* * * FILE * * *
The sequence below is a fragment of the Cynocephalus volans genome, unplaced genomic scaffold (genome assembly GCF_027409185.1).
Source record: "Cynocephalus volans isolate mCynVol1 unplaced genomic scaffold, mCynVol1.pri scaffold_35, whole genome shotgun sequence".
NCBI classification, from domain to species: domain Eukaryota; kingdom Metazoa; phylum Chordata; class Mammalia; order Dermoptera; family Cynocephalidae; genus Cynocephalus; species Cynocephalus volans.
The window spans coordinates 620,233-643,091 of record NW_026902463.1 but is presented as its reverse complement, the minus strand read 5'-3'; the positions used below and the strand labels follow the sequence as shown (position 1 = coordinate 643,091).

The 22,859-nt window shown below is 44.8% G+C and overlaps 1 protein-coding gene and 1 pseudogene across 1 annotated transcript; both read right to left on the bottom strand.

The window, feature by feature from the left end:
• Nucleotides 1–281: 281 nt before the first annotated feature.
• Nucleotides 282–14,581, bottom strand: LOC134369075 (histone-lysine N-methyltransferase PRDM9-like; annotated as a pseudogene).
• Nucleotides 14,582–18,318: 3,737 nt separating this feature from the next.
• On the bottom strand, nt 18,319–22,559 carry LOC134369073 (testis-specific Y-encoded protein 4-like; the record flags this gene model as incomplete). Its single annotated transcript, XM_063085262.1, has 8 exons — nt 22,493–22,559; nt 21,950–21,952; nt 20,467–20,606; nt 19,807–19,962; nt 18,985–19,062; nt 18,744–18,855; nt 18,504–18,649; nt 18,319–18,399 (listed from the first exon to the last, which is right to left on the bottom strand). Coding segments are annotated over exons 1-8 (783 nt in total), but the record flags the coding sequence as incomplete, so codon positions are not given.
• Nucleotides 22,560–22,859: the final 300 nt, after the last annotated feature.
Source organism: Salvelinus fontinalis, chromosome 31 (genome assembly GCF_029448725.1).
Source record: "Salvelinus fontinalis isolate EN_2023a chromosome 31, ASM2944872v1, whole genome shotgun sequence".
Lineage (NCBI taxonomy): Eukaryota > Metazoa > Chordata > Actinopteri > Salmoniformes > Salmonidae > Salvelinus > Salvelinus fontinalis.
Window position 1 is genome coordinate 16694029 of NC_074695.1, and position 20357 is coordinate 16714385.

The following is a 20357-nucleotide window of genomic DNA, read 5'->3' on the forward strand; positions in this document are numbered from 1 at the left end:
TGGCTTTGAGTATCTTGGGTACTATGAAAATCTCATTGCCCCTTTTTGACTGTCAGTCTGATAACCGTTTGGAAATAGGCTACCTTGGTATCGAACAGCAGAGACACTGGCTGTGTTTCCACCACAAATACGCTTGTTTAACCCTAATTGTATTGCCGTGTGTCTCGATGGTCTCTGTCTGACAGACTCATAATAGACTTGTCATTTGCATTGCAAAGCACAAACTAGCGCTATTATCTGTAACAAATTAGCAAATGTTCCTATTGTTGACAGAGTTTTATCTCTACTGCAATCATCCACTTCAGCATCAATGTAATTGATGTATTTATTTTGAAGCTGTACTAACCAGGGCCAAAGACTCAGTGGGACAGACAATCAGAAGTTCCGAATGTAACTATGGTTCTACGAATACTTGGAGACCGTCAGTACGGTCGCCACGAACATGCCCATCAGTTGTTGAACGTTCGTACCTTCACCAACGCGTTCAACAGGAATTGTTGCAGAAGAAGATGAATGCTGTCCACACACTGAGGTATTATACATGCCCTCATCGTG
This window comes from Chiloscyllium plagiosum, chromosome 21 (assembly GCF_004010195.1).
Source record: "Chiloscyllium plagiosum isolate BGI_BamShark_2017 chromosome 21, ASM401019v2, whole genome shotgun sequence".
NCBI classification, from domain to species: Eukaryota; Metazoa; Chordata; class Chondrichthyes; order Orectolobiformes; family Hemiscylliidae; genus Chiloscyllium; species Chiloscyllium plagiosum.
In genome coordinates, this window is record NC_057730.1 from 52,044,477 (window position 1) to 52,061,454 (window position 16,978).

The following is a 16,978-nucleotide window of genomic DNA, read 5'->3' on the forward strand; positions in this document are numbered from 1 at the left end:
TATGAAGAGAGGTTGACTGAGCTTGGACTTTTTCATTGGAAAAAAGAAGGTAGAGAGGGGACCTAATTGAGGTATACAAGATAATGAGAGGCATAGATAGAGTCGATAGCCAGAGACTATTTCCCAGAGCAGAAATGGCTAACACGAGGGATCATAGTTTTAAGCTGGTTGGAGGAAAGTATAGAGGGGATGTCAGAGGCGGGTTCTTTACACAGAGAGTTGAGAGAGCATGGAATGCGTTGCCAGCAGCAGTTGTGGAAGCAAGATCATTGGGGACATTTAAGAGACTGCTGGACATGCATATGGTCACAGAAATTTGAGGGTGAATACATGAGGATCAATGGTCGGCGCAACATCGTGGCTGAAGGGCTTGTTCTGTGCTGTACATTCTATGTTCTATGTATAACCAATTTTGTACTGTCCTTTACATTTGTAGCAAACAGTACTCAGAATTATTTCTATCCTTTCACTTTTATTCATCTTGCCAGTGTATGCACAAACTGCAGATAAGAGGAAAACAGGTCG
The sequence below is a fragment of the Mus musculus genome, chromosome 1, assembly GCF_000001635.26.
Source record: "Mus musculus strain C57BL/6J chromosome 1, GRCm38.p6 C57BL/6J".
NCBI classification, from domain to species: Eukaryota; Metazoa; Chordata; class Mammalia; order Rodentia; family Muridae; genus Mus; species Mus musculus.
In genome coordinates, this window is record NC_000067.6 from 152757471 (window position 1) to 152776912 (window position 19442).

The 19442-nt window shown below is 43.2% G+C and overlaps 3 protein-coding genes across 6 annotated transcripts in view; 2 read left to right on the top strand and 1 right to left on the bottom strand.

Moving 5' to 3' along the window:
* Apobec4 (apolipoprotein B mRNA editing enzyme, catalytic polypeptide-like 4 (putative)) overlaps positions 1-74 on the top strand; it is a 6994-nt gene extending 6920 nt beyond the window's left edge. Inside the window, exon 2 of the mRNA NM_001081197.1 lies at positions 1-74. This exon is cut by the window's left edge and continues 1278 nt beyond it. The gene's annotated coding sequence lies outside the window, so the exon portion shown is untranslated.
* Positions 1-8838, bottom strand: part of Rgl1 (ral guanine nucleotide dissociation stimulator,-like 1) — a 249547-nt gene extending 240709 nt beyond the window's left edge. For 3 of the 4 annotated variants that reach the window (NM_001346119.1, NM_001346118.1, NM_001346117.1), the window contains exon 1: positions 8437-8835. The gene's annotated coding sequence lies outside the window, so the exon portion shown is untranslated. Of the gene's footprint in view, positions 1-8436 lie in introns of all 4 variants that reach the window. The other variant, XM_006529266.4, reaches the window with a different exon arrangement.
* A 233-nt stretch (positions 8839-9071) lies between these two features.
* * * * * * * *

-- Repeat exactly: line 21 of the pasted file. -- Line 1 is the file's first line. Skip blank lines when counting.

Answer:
In genome coordinates, this window is record NC_057730.1 from 52,044,477 (window position 1) to 52,061,454 (window position 16,978).